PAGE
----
P R E S S A N N O U N C E M E N T
FOR IMMEDIATE RELEASE
MARC AFFIRMS ITS FINANCIAL INSTITUTION RATINGS OF AAA/MARC-1 ON THE BANK OF EAST ASIA, LIMITED
MARC has affirmed its long-term and short-term financial institution ratings of AAA/MARC-1 on The Bank of East Asia, Limited (BEA). The outlook on the ratings is stable. The affirmed rating reflects the bank’s capacity to meet its financial obligations on the Malaysian national rating scale.
Hong Kong-based BEA has a well-established banking franchise, characterised by sound asset quality and a healthy capital position. These factors, coupled with a strong earnings track record and funding profile, have continued to support the ratings. MARC has also considered the high likelihood of systemic support being extended to the bank based on its moderate to high systemic importance in Hong Kong. BEA is the largest independent bank in Hong Kong with a total asset size of HK$805 billion as at end-June 2014. Through wholly-owned subsidiary The Bank of East Asia (China) Limited (BEA China), the bank has steadily expanded its operations into mainland China and has the second largest distribution network among locally incorporated foreign banks in the country. BEA’s total advances to customers in China accounted for 47% of its loan book compared to 43% in Hong Kong as at end-June 2014.
MARC observes that in tandem with the sharp growth of lending activities in China, BEA is increasingly exposed to China’s challenging economic performance, resulting in weakening asset quality metrics. Impaired advances to customers in China rose significantly to HK$1,226 million while the gross impaired loan ratio increased to 0.44% in 1H2014 (2013: HK$840 million; 0.39%). The bank’s loan loss reserve ratio also declined to 59.9% (2013: 64.6%). Despite the decline, asset quality has generally remained sound, although further weakening in property prices in China could exert more pressure on the bank’s asset quality metrics. Nonetheless, this is expected to be mitigated by the relatively good underwriting standards the bank maintains and the proactive stance of its management to shift its business focus to more fee-based income. For 1H2014, loans for use in China grew at a slower pace of 11.6% year-on-year (2013: 18.5%).
MARC notes the weaker loan growth in China was offset by higher growth in BEA’s domestic market, resulting in fairly strong loan book growth of 14.5% year-on-year (2013: 15.6%). BEA’s profits remained resilient despite higher impairment charges and pressure on funding costs in China. For 1H2014, profit after tax rose 6.0% to HK$3,580 million, although impairment charges rose sharply to HK$319 million (1H2013: HK$182 million) while the net interest margin (NIM) declined to 1.7% (2013: 1.9%). For 1H2014, net interest income increased by 10.2% to HK$6,241 million. However, non-interest income rose by 11.5% to HK$2,961 million in the same period due mainly to higher fee and commission income, which were attributed to BEA China’s shift to arranging more offshore loans. The cost-to-income ratio improved to 53.2% (1H2013: 54.2%) on higher total income, despite an 8.6% increase in operating expenses. The return on average asset and average equity were steady at 0.9% and 11.2% respectively relative to year-end 2013 levels.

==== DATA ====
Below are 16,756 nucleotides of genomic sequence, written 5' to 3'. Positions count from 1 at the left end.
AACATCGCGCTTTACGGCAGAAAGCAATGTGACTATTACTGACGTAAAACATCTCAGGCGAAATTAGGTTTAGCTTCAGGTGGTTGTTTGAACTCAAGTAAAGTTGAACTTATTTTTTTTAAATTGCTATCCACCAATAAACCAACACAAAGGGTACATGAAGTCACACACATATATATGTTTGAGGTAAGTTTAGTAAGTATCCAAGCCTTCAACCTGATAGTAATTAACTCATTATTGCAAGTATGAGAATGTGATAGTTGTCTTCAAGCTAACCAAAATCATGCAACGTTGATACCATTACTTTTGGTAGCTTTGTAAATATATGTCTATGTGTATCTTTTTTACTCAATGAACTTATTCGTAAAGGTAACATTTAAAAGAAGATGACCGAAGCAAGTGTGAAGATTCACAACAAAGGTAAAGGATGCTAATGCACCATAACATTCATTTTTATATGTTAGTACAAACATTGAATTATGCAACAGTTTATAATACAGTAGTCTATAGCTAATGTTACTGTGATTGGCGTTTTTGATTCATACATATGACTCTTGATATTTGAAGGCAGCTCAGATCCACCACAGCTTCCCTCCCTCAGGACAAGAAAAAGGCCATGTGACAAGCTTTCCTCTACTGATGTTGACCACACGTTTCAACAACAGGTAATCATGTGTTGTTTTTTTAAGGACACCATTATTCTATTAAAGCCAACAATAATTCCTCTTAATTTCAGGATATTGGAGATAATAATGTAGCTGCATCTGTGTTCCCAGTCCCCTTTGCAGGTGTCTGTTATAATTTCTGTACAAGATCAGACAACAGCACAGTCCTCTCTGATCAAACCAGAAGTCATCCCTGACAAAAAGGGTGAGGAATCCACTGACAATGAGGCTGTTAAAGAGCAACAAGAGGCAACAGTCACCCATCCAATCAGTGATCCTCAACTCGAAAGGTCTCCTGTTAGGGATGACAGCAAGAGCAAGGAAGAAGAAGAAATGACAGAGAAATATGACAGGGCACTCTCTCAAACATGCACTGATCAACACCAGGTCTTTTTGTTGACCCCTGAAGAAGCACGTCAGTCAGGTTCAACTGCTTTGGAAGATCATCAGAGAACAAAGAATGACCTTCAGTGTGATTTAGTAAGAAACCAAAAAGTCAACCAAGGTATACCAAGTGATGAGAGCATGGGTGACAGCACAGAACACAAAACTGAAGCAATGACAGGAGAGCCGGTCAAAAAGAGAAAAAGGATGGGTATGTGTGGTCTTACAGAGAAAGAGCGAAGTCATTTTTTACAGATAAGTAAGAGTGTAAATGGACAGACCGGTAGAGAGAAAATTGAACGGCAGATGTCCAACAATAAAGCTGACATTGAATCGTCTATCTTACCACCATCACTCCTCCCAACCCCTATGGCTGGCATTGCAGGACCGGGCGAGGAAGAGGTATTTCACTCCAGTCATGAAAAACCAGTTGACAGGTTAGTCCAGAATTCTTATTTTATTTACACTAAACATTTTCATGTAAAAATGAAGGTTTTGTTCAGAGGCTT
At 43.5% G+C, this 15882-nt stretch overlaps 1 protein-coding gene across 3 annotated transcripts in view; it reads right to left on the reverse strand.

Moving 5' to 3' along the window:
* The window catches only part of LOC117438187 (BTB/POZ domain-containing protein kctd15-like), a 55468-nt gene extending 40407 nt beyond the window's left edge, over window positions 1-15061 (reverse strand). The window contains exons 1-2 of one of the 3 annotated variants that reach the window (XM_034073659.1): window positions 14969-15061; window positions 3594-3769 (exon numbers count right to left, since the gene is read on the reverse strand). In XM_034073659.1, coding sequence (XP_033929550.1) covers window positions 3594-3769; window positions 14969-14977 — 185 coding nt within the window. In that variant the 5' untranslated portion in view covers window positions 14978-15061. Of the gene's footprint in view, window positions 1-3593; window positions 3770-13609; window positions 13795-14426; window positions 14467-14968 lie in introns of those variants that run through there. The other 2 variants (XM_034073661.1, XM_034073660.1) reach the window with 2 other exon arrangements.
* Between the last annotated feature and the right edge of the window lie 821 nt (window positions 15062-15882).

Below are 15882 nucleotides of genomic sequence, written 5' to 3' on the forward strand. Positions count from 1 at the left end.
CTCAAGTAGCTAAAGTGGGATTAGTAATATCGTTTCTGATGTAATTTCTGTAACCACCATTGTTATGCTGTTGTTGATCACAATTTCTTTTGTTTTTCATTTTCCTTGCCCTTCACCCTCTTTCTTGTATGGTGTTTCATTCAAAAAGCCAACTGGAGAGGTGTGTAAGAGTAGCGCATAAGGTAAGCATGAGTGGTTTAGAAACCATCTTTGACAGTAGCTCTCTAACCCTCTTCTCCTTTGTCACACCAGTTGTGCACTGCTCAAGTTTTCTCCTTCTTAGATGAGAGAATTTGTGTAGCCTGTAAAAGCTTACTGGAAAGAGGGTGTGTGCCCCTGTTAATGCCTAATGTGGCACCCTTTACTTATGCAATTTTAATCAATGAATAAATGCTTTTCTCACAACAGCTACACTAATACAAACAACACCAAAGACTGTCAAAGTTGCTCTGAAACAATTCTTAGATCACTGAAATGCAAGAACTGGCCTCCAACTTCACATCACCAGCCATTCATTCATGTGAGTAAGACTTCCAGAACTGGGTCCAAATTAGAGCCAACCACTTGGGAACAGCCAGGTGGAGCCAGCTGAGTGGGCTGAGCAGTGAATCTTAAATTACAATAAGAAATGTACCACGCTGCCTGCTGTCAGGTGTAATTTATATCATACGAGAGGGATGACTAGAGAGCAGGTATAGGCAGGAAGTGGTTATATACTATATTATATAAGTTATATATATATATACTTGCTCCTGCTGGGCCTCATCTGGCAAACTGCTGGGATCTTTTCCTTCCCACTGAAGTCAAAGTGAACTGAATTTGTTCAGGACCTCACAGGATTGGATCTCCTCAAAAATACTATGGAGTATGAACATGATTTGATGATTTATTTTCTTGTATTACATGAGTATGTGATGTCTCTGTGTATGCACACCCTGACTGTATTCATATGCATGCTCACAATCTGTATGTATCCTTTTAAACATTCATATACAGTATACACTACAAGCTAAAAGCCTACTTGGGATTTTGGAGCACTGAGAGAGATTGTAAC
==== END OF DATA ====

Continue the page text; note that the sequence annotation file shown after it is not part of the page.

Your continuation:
BEA’s funding profile remained stable with a LDR of 72.1% as at end-June 2014. Customer deposits, mainly time deposits, grew by 4.6% to HK$559.5 billion during 1H2014, offsetting a decline in current accounts, and saving account deposits (CASA). The CASA-to-total deposit ratio decreased to 25.8% (2013: 28.1%). With regard to BEA China, its LDR of 68.3% is below the maximum regulatory limit of 75% in China. MARC notes that the recent relaxation of the LDR calculation rules in China should provide more flexibility to increase lending in China.
BEA remains well capitalised as reflected by its CET1 capital ratio of 11.6%, Tier 1 capital ratio of 12.2% and total capital ratio of 15.7% as at end-June 2014 (2013:11.4%; 12.1%;15.9%). The capitalisation ratios are well above regulatory requirements. BEA’s CET1 level rose by 3.8% to HK$51.1 billion, partly attributed to internal capital generation. In addition, ordinary share issuances under the scrip dividend scheme raised HK$1,096 million in 1H2014 (1H2013: HK$992 million). Nonetheless, the bank’s total capital ratio was lower than the end-2013 levels owing mainly to an increase in risk-weighted assets and a decline in Tier 2 capital on phasing out of non-Basel III-compliant instruments.
The rating outlook reflects MARC’s expectation that BEA will maintain its asset quality metrics and profitability measures that are commensurate with the rating band amid a challenging economic environment. The stable outlook also assumes no significant deterioration in the macroeconomic conditions of China and Hong Kong over the next 12 to 18 months.
Contacts: Sharidan Salleh, +603-2082 2254/ firstname.lastname@example.org; Ezra Vendargon, +603-2082 2257/ email@example.com.
December 31, 2014